A tape packed with suaveness and flair, D Block Europe and Yxng Bane’s brand new collab tape is a great advert for the strength of the UK scene.
After the rapid success of their hit, Gucci Mane (which was only released last week), fans of the D Block and Yxng Bane were given a great surprise, with the announcement of a collaborative tape from the two set for release at 12AM midnight. The star power of Yxng Bane, mixed with the hitmaking juggernaut that is D-Block Europe, set the expectations for this tape sky high. Featuring 10 tracks, the album was set to be a sonic experience.
After listening to Gucci Mane, it was clear that the artists had an uncanny chemistry with each other, but there was still a question about whether they could carry this through a whole project. Nobody was doubting the quality of either artist, but there still remained a question of whether the tape would be experimental and cohesive, or if it would consist of 10 tracks that all sounded exactly like Gucci Mane. It was resoundingly the former.
The tape kicked off with the aforementioned Gucci Mane, which wonderfully set the tone for the rest of the tape; a platter of futuristic sounds, topped off with a sprinkle of autotune, and a pinch of boastfulness. It is not an uncommon occurrence for the first song of a tape to go lightning fast, and then the second song comes along and completely knocks the momentum out of the tape, but that doesn’t happen here.
Flights, despite containing the decade old adage of ‘they catch feelings, I catch flights’, maintains the lightning quick speed that the tape kicked off with, and again delivers with dozens of quotables for fans to take away for future picture captions.
Cocktail is the next track, and unsurprisingly, it’s another hit. BUT (and it’s a big but). Now, this is a collaborative tape. That means features would be kept to a minimum, seeing as there are already two or more artists featuring on each track. But if there is ever a song that was crying out for a feature, it was this one. Specifically, a Hardy Caprio feature; it’s almost as if the beat was handcrafted for him, and it would have added to what was already a very good song. It left you wanting a bit more after listening, but the rest of the tape makes up for this want.
In particular, the next 3 songs, which were probably the 3 standout tracks from the whole project. These 3 songs also facilitated a shift in the tone of the music; it was time for the love songs. Life has an extremely violent beat drop, and was complemented by Young Adz’s hypnotic flow and Bane’s melodies going back and forth. It bore such a stark contrast to the next song, Real Love, which introduced us to the soft side of each artist for the first time in the tape. It would not have been completely out of line to expect the majority of this tape to be ‘gas’ tunes, so for them to switch it up, and to also do it well, brought a greatly refreshing element to it. Again, Real Love sees each artist going back and forth, but with much more R&B-esque cadences. And then, from a moderate love song in Real Love, to a full swing love ballad next, in ILY (Interlude). The aptly named interlude again brings something new to the project, and displays how each artist can really do it all. Interludes are always a great way of giving an album a ‘breather’, so to speak, and ILY sees the album enter cruise mode.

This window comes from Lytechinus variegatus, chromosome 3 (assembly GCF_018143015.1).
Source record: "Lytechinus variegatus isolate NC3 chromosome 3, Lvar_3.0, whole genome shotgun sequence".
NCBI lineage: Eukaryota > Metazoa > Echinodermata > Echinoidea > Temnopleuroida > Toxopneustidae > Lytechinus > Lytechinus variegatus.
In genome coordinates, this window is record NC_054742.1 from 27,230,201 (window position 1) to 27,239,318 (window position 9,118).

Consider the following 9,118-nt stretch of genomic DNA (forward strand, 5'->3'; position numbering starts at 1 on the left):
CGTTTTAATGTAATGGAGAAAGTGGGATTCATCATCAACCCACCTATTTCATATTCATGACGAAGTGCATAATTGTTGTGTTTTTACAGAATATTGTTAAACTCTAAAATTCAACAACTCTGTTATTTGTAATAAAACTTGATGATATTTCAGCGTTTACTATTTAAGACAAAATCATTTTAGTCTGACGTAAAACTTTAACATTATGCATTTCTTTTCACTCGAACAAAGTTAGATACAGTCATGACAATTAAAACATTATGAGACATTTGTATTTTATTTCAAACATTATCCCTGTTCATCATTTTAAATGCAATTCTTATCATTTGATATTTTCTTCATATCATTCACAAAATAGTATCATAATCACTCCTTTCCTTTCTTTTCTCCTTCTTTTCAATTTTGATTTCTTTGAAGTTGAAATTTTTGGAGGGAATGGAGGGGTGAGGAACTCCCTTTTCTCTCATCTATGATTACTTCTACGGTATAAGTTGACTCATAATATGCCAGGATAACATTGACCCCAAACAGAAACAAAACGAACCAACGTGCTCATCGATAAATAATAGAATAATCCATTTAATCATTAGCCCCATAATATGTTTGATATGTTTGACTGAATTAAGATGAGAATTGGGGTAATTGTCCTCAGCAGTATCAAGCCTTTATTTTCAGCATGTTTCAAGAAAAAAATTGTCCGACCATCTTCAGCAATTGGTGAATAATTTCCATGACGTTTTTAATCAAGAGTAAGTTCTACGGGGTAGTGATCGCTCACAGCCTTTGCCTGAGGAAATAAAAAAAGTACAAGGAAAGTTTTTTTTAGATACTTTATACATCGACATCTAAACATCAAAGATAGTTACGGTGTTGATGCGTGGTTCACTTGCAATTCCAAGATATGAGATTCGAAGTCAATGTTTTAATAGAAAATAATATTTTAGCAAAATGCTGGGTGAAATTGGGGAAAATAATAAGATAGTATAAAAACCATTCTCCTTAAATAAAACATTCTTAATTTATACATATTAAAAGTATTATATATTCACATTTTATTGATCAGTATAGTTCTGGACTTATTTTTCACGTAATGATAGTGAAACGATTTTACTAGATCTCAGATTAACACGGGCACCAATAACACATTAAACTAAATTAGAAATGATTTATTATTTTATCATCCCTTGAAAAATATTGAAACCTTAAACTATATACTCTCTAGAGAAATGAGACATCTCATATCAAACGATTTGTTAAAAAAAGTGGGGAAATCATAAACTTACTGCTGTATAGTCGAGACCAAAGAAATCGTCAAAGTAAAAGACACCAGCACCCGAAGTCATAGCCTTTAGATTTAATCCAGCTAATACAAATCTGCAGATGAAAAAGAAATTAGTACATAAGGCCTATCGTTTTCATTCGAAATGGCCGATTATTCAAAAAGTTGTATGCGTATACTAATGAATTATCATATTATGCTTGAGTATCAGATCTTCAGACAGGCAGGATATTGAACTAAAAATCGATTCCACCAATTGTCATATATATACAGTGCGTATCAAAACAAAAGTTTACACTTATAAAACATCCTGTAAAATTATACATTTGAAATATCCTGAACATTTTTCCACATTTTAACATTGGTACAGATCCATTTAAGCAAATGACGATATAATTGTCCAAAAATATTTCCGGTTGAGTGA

The last 4 songs of the tape are difficult to judge. Arguably, the first two were quite underwhelming when comparing them to the final two, but they were still two good songs in their own right. It almost seemed as if they were trying to include everything in the tape, which unfortunately did not really work. Ironically, it was the song Work that pointed this out. The beat didn’t seem to suit each other artist, and it was quite a forgettable song. It would have been a real shame for them to leave the album on a bad note, so luckily, there was still Away and Rap Saved Me. Both artists seemed right back into their elements in the smooth Away, and the opulent flexing in Rap Saved Me was delivered with expertise.
Maybe collaborative albums should become more of a regular occurrence in the UK, because if this is what can be produced, then there’s so many more potential hits just waiting to be produced.